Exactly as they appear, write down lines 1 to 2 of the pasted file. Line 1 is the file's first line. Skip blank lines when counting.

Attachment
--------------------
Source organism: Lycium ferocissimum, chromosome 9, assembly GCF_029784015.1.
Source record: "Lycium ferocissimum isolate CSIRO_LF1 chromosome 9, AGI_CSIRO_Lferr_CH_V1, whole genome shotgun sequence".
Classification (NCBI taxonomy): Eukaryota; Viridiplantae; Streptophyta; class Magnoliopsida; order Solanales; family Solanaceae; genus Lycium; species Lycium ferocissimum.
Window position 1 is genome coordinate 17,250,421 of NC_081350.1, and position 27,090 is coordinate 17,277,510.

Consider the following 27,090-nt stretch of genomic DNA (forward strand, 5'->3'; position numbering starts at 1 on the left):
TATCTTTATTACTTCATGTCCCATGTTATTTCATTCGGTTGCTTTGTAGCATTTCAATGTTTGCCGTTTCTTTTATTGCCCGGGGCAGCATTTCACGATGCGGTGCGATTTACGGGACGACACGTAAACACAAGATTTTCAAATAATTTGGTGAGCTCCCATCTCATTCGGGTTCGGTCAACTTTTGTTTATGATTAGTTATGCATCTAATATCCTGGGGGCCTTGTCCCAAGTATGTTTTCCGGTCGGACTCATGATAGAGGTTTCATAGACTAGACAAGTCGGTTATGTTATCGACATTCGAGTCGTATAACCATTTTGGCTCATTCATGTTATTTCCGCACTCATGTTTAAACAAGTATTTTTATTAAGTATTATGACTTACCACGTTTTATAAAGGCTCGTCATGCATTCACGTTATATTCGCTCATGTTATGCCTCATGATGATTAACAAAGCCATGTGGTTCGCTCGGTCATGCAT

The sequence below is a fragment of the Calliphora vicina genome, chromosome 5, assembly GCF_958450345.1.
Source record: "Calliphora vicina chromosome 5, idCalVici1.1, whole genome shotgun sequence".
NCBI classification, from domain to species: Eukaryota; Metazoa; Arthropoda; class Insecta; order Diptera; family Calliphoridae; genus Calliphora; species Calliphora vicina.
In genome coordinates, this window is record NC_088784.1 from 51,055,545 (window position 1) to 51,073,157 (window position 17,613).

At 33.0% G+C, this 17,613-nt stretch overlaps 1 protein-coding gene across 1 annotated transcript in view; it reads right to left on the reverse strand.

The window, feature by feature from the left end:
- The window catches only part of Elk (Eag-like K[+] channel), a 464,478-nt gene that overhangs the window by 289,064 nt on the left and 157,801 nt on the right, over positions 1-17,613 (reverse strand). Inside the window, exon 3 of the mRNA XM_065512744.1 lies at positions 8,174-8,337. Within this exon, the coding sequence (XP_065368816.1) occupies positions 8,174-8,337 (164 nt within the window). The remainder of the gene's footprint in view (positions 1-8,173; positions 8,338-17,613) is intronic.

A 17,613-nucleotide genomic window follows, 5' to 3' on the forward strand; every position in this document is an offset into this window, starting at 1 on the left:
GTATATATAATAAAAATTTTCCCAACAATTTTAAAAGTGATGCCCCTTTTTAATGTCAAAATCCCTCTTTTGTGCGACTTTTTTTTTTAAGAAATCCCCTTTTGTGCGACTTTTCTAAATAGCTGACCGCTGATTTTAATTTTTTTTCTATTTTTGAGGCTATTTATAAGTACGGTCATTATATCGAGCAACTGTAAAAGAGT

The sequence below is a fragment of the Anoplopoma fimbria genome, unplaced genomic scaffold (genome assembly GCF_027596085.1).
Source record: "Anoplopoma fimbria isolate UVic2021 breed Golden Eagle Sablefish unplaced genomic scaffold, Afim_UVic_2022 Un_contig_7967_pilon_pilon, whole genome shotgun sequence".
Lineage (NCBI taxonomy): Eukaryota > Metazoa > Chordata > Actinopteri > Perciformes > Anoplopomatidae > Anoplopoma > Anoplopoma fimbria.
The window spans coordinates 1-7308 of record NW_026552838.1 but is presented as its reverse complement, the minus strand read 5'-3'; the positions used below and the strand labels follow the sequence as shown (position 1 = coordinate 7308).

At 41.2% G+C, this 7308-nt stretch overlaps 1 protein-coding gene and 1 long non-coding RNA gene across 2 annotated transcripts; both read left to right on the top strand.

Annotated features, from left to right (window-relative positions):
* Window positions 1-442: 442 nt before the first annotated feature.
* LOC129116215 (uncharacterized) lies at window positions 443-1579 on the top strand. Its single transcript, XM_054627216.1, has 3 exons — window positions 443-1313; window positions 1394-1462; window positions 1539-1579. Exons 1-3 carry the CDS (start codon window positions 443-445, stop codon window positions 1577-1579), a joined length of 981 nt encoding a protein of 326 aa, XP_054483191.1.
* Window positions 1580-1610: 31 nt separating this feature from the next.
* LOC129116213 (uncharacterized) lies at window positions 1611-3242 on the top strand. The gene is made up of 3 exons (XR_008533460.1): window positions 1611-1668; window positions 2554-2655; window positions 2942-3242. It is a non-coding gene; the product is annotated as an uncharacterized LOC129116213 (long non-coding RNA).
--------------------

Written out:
Source organism: Lycium ferocissimum, chromosome 9, assembly GCF_029784015.1.
Source record: "Lycium ferocissimum isolate CSIRO_LF1 chromosome 9, AGI_CSIRO_Lferr_CH_V1, whole genome shotgun sequence".